Frank Hopfgartner

Personalised Video Retrieval: Application of Implicit Feedback and Semantic User Profiles

Supervisor(s) and Committee member(s): Joemon M. Jose (Supervisor), Keith van Rijsbergen (Supervisor), Alan F. Smeaton (Supervisor), Mounia Lalmas (Thesis examiner), Stefan Rueger (Thesis examiner)


A challenging problem in the user profiling domain is to create profiles of users of retrieval systems. This problem even exacerbates in the multimedia domain. Due to the Semantic Gap, the difference between low-level data representation of videos and the higher concepts users associate with videos, it is not trivial to understand the content of multimedia documents and to find other documents that the users might be interested in. A promising approach to ease this problem is to set multimedia documents into their semantic contexts. The semantic context can lead to a better understanding of the personal interests. Knowing the context of a video is useful for recommending users videos that match their information need. By exploiting these contexts, videos can also be linked to other, contextually related videos. From a user profiling point of view, these links can be of high value to recommend semantically related videos, hence creating a semantic-based user profile. This thesis introduces a semantic user profiling approach for news video retrieval, which exploits a generic ontology to put news stories into its context.

Major challenges which inhibit the creation of such semantic user profiles are the identification of user’s long-term interests and the adaptation of retrieval results based on these personal interests. Most personalisation services rely on users explicitly specifying preferences, a common approach in the text retrieval domain. By giving explicit feedback, users are forced to update their need, which can be problematic when their information need is vague. Furthermore, users tend not to provide enough feedback on which to base an adaptive retrieval algorithm. Deviating from the method of explicitly asking the user to rate the relevance of retrieval results, the use of implicit feedback techniques helps by learning user interests unobtrusively. The main advantage is that users are relieved from providing feedback. A disadvantage is that information gathered using implicit techniques is less accurate than information based on explicit feedback.

This thesis focuses on three main research questions. First of all, implicit relevance feedback, which is provided while interacting with a video retrieval system, is studied as information source to bridge the Semantic Gap. Therefore, implicit indicators of relevance are identified by analysing representative video retrieval interfaces. Studying whether these indicators can be exploited as implicit feedback within short retrieval sessions, video documents are recommended based on implicit actions performed by a community of users. Secondly, implicit relevance feedback is studied as potential source to build user profiles and hence to identify users’ long-term interests in specific topics. This includes studying the identification of different aspects of interests and storing these interests in dynamic user profiles. Finally, this feedback is exploited to adapt retrieval results or to recommend related videos that match the users’ interests. The research questions are analysed by performing both simulation-based and user-centred evaluation studies. The results suggest that implicit relevance feedback can be employed in the video domain and that semantic-based user profiles have the potential to improve video exploration.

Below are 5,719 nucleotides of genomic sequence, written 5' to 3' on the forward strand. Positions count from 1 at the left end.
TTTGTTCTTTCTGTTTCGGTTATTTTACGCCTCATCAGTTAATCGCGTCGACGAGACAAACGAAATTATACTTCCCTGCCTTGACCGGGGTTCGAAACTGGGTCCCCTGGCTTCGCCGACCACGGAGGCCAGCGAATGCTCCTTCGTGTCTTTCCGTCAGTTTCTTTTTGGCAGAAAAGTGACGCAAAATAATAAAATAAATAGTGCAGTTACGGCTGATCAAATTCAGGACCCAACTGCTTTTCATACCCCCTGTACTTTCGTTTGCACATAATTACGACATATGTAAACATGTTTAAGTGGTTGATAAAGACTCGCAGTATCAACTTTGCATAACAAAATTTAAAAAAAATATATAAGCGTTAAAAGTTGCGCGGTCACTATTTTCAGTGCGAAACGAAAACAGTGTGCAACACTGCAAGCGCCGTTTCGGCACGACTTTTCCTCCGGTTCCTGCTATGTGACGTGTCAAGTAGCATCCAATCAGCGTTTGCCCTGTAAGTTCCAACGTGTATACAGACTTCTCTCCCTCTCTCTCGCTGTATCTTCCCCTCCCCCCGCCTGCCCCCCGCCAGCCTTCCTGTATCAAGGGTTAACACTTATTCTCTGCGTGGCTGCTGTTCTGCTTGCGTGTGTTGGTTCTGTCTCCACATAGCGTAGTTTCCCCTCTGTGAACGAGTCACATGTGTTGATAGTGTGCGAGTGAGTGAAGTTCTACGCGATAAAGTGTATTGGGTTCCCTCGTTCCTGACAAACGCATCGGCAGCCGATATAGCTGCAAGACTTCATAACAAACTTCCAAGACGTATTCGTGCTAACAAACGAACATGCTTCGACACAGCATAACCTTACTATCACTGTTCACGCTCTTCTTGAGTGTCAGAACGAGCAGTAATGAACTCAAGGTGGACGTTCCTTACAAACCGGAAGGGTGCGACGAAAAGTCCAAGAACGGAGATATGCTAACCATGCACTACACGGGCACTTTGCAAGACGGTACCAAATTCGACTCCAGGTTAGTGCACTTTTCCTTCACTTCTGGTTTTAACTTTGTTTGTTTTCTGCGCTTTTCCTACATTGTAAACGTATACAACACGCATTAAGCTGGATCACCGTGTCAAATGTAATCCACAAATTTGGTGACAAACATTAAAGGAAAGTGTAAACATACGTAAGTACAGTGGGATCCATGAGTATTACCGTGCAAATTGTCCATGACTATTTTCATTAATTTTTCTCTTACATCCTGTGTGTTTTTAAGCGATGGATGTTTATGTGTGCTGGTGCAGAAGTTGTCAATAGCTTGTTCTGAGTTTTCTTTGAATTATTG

The Information Retrieval Group


The Glasgow Information Retrieval Group has a vigorous programme of research, based on both theory and experiment, aimed at developing novel, effective, and efficient retrieval approaches for all types of information. The group plays a leading role in the international information retrieval community and has set trends in many aspects of IR research. The IR group of Glasgow is one of the oldest and major information retrieval research centres in the world.

The group, part of the School of Computing Science, University of Glasgow, has a long and strong research history in a wide area of information retrieval research from theoretical modelling of the retrieval process to large-scale text retrieval systems building and to the interactive evaluation of multimedia information retrieval systems. The group's interests also include areas such as large-scale and high performance text retrieval, Web information retrieval, Distributed and Peer-to-Peer retrieval, Intranet/Enterprise and Blog search, multilingual retrieval, and the development of novel adaptive interaction techniques. Their research preserves a strong emphasis on theoretically-driven, still practical solutions for large-scale document collections. The group maintains strong links with researchers in Machine Learning and Human-Computer Interaction, as well as with industry through knowledge and technology transfer. Members of the group have also been extensively involved in organising major conferences, workshops and summer schools in the area of information retrieval.

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